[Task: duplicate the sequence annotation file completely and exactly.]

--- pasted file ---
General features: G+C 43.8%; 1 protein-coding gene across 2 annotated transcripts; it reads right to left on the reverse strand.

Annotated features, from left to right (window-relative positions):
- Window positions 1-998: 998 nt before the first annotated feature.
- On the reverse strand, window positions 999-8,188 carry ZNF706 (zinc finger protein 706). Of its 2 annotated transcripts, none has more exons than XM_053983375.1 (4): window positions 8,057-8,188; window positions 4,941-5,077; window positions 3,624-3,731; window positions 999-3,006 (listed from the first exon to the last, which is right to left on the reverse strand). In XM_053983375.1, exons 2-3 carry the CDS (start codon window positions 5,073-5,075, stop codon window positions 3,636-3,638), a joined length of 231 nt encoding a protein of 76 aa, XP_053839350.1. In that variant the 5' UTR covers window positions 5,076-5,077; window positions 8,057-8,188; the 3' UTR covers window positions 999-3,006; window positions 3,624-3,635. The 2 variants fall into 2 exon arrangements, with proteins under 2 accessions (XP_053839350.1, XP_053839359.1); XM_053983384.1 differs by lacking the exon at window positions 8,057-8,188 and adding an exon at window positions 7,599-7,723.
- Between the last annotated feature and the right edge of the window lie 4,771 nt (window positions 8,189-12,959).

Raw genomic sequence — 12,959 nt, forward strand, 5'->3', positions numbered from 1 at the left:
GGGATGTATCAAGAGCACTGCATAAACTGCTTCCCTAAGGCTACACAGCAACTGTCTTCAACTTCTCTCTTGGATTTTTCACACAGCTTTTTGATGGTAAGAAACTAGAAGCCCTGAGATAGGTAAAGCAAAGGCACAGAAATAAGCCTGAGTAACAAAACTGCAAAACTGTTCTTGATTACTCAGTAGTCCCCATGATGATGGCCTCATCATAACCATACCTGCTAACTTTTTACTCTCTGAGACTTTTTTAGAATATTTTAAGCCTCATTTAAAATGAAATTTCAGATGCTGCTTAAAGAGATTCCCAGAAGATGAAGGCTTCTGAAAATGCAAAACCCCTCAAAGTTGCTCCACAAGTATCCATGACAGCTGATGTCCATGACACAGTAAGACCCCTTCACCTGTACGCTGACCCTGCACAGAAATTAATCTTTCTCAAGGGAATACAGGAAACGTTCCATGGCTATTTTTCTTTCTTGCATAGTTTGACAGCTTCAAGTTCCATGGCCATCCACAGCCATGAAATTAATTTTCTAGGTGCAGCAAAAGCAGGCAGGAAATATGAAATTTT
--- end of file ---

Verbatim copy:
General features: G+C 43.8%; 1 protein-coding gene across 2 annotated transcripts; it reads right to left on the reverse strand.

Annotated features, from left to right (window-relative positions):
- Window positions 1-998: 998 nt before the first annotated feature.
- On the reverse strand, window positions 999-8,188 carry ZNF706 (zinc finger protein 706). Of its 2 annotated transcripts, none has more exons than XM_053983375.1 (4): window positions 8,057-8,188; window positions 4,941-5,077; window positions 3,624-3,731; window positions 999-3,006 (listed from the first exon to the last, which is right to left on the reverse strand). In XM_053983375.1, exons 2-3 carry the CDS (start codon window positions 5,073-5,075, stop codon window positions 3,636-3,638), a joined length of 231 nt encoding a protein of 76 aa, XP_053839350.1. In that variant the 5' UTR covers window positions 5,076-5,077; window positions 8,057-8,188; the 3' UTR covers window positions 999-3,006; window positions 3,624-3,635. The 2 variants fall into 2 exon arrangements, with proteins under 2 accessions (XP_053839350.1, XP_053839359.1); XM_053983384.1 differs by lacking the exon at window positions 8,057-8,188 and adding an exon at window positions 7,599-7,723.
- Between the last annotated feature and the right edge of the window lie 4,771 nt (window positions 8,189-12,959).

Raw genomic sequence — 12,959 nt, forward strand, 5'->3', positions numbered from 1 at the left:
GGGATGTATCAAGAGCACTGCATAAACTGCTTCCCTAAGGCTACACAGCAACTGTCTTCAACTTCTCTCTTGGATTTTTCACACAGCTTTTTGATGGTAAGAAACTAGAAGCCCTGAGATAGGTAAAGCAAAGGCACAGAAATAAGCCTGAGTAACAAAACTGCAAAACTGTTCTTGATTACTCAGTAGTCCCCATGATGATGGCCTCATCATAACCATACCTGCTAACTTTTTACTCTCTGAGACTTTTTTAGAATATTTTAAGCCTCATTTAAAATGAAATTTCAGATGCTGCTTAAAGAGATTCCCAGAAGATGAAGGCTTCTGAAAATGCAAAACCCCTCAAAGTTGCTCCACAAGTATCCATGACAGCTGATGTCCATGACACAGTAAGACCCCTTCACCTGTACGCTGACCCTGCACAGAAATTAATCTTTCTCAAGGGAATACAGGAAACGTTCCATGGCTATTTTTCTTTCTTGCATAGTTTGACAGCTTCAAGTTCCATGGCCATCCACAGCCATGAAATTAATTTTCTAGGTGCAGCAAAAGCAGGCAGGAAATATGAAATTTT